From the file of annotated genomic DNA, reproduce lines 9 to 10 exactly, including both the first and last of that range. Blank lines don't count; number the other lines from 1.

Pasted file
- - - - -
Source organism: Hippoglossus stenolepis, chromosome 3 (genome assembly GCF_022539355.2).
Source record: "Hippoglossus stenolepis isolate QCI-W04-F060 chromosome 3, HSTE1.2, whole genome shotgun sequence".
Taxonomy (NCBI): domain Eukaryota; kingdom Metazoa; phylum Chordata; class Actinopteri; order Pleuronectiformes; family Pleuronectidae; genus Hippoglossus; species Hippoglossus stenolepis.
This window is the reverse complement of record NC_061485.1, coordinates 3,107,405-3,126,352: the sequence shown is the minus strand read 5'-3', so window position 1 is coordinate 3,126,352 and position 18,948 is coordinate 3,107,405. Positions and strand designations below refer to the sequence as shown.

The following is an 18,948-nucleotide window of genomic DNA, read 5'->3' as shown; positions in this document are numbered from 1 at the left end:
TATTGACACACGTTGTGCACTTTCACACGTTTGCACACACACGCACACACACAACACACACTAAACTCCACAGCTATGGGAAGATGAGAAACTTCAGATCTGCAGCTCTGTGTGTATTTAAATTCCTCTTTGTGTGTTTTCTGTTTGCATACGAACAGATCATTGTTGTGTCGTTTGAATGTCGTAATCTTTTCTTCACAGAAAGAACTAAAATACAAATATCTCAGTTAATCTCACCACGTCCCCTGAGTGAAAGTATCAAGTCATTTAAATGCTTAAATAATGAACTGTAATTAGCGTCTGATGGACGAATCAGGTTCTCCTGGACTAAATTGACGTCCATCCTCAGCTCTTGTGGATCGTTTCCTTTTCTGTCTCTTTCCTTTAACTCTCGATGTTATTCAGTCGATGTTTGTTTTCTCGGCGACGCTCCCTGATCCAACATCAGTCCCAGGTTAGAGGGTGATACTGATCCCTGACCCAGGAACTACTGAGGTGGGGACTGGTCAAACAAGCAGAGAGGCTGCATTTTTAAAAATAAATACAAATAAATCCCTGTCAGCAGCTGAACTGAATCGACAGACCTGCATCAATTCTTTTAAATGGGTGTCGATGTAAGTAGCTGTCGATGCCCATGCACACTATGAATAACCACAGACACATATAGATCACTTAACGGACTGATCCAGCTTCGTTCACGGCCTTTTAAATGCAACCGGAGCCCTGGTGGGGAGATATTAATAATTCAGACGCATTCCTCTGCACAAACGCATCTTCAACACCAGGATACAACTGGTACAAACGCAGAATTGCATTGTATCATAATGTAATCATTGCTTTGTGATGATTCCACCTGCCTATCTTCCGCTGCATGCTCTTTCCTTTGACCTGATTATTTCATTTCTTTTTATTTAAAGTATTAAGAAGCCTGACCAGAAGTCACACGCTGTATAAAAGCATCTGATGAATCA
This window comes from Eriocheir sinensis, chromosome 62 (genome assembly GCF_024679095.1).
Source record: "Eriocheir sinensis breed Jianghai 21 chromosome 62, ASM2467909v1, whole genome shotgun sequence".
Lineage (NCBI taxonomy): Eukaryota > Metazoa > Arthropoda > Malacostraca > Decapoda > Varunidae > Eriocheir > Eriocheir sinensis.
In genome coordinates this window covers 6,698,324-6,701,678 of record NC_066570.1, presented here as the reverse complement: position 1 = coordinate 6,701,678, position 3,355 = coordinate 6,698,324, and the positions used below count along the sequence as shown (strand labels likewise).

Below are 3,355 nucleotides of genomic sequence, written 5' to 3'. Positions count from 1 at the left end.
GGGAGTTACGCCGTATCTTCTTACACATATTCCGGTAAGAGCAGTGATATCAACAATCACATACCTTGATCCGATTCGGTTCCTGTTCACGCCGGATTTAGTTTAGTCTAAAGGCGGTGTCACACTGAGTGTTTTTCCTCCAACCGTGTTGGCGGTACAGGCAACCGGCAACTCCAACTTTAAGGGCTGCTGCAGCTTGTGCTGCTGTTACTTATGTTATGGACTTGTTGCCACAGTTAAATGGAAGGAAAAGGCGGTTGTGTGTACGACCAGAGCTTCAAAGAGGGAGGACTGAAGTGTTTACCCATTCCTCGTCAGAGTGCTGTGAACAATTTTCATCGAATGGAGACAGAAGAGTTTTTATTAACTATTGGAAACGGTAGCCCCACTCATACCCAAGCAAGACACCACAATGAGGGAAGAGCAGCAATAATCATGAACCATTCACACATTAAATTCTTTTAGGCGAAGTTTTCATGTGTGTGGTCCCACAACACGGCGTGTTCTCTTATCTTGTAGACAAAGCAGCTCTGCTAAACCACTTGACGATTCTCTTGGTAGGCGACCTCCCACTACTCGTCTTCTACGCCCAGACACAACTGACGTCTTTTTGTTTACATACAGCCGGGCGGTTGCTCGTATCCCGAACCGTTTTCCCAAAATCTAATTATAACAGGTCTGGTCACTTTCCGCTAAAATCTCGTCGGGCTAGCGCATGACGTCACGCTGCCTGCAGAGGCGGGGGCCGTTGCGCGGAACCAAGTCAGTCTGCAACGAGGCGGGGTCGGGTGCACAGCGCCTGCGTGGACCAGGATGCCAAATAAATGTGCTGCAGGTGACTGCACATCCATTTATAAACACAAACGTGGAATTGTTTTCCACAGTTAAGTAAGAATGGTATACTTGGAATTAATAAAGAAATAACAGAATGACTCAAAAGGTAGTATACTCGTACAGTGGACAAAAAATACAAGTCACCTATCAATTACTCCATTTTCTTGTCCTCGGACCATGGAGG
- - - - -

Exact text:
Lineage (NCBI taxonomy): Eukaryota > Metazoa > Arthropoda > Malacostraca > Decapoda > Varunidae > Eriocheir > Eriocheir sinensis.
In genome coordinates this window covers 6,698,324-6,701,678 of record NC_066570.1, presented here as the reverse complement: position 1 = coordinate 6,701,678, position 3,355 = coordinate 6,698,324, and the positions used below count along the sequence as shown (strand labels likewise).